The code roughly follows this logic:
vec3 lightAbsorption = pow(mediumColor, vec3(mediumDensity * lightDistance)); vec3 lightIntensity = distanceAttenuation * lightColor * lightAbsorption; vec3 surfaceAbsorption = pow(mediumColor, vec3(mediumDensity * surfaceDistance)); vec3 surfaceColor = LightEquation(E, N, material) * lightIntensity * surfaceAbsorption;
Seaweeds were an element we weren’t certain we could use. When reviewing the typical features of an underwater scenery, they were sitting among the top elements in the wish list, but their implementation seemed risky. Organic elements like that can be difficult to get right, and getting them wrong could break immersion. They would need to have a believable shape, be well integrated in their environment, and they might even require some subsurface scattering shading model.
One day though, we felt inspired to experiment. Starting from a cube, scaling it, and putting a random number of them on a spiral around an imaginary trunk: from far enough it could pass as a long plant with many small branches. After adding a lot of noise to deform the model it was already starting to look half decent.
However as we tried adding those plants to a scene, we realized the performance tanked rapidly with the number of objects. This limited way too much the number of them we could put for the image to look convincing. It turns out our new unoptimized engine was already hitting a first bottleneck. So we implemented a crude ad hoc frustum culling at the last minute (in the final version a proper culling is used :) ), allowing the dense bushes visible in the demo.
With appropriate density and sizes (patches with normal distribution), and the details taken care of by the dim lighting, it was starting to look interesting. Experimenting more, we tried to animate them: a noise function to modulate the intensity of an imaginary underwater stream, an inverse exponential function to make the plants bend, and a sinus so their tip would swirl in the stream. Doodling some more, we stumbled upon the money shot: the submersible casting a light through the bushes, drawing shadow patterns on the seafloor as it passed off camera.
Giving volume with particles
Particles are the final subtle touch. Pay close attention to any real underwater footage and you will notice all sorts of suspended matter. Stop paying attention and it disappears. We tuned particles to be barely noticeable, preventing them from getting in the way. Yet they give a sense of volume filled with a tangible medium, and help sell the look.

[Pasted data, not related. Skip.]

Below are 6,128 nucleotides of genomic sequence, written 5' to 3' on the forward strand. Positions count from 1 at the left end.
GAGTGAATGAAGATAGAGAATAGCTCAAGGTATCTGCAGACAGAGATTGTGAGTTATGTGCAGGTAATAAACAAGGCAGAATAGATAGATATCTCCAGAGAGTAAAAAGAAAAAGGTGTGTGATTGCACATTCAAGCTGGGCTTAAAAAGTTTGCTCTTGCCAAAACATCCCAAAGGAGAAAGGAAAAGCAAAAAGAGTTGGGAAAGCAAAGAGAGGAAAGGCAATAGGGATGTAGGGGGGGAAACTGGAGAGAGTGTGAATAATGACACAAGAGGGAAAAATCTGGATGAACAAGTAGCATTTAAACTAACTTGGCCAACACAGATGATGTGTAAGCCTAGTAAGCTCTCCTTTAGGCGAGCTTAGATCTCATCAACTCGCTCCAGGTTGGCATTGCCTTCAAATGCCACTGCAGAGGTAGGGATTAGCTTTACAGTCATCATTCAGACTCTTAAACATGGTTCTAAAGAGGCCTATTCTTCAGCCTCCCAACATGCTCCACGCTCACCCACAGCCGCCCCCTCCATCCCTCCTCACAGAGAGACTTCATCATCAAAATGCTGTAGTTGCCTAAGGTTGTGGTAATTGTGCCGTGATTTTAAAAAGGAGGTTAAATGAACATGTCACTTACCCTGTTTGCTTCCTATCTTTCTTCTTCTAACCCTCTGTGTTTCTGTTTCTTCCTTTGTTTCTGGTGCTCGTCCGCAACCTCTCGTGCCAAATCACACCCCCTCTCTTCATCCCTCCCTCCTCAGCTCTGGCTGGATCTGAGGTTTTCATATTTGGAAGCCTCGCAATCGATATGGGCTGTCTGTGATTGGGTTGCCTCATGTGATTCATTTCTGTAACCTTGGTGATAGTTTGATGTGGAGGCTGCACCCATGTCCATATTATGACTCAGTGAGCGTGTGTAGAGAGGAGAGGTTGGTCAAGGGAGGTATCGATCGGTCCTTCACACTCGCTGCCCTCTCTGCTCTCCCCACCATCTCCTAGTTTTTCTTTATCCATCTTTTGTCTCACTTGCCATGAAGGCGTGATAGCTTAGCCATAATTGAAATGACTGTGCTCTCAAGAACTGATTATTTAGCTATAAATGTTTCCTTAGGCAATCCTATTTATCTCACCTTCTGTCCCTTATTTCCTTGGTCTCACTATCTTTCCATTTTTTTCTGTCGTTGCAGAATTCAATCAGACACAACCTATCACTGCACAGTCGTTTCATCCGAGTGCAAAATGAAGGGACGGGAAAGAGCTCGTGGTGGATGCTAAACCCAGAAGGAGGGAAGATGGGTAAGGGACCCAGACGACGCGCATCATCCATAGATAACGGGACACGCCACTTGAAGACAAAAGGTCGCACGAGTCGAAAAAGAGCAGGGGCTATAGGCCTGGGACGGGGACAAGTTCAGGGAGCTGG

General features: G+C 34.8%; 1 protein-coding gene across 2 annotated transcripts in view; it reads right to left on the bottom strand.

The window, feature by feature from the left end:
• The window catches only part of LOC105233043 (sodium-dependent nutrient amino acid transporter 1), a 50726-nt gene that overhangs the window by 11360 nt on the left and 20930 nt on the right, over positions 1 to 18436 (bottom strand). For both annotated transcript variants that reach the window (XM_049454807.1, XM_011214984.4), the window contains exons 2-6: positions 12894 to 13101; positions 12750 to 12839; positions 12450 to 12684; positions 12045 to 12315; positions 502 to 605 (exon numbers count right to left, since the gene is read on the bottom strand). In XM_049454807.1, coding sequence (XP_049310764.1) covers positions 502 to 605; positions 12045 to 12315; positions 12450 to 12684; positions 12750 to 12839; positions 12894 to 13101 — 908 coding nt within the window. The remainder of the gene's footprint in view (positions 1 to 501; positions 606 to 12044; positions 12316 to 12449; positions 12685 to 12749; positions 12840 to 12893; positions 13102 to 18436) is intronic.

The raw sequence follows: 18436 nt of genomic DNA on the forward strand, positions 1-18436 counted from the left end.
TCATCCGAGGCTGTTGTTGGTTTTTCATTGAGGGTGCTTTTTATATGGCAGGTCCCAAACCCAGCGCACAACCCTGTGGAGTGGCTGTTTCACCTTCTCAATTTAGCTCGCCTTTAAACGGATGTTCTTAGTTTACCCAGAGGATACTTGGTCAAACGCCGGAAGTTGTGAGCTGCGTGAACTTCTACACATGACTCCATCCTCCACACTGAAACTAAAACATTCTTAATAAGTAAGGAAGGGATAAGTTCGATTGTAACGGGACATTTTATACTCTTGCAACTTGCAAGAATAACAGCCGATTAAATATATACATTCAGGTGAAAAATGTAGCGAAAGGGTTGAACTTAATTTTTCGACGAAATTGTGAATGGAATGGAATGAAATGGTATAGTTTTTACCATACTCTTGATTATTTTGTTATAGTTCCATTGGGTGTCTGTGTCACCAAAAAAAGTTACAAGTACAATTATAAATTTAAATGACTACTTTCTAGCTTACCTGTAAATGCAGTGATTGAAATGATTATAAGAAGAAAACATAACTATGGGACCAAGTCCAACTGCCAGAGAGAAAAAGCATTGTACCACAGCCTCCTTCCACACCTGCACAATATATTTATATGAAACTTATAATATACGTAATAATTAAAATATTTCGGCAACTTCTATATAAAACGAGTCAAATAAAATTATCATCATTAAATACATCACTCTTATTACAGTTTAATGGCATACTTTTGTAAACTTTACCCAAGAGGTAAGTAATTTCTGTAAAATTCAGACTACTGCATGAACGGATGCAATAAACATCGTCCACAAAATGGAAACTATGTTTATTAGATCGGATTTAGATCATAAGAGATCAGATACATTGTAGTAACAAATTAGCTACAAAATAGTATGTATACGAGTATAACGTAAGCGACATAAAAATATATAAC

The technical side is fairly straightforward: in Immersion, particles are just instanced quads with a translucent material. The rendering order problem due to translucency was simply avoided by setting the position along one axis according to the instance id. By doing so, they are always drawn in the correct order along that axis. The particles volume then just has to be oriented properly for each shot. In fact, in many shots this is not even done at all, since the size of the particles and the darkness of the scene made noticeable artifacts rare enough.
How to fit a high-quality music in around 16kB? This problem is not new, and most 64kB intros written after .the .product in 2000 use the same concepts. The original series of articles is old, but still relevant: The Workings of FR-08’s Sound System.
In short, the idea is that we need the music sheet and a list of instruments. Each instrument is a function generating a sound procedurally (see for example Subtractive synthesis and Physical modelling synthesis). The music sheet represents the list of notes and effects to apply. It is stored in a format similar to midi, with some changes to reduce the size. During the execution of the program, the music is generated.
The synth has also a plugin version (VSTi) that the musician can use from his favorite tool. Once the music is composed, the musician clicks on a button, which will export all the data to a file. We embed the data in the demo.
When the demo is run, it starts a thread to generates the music in a giant buffer. The synth is CPU intensive and is not guaranteed to be real-time. This is why we start the thread before the beginning of the demo, while the textures and other data are generated.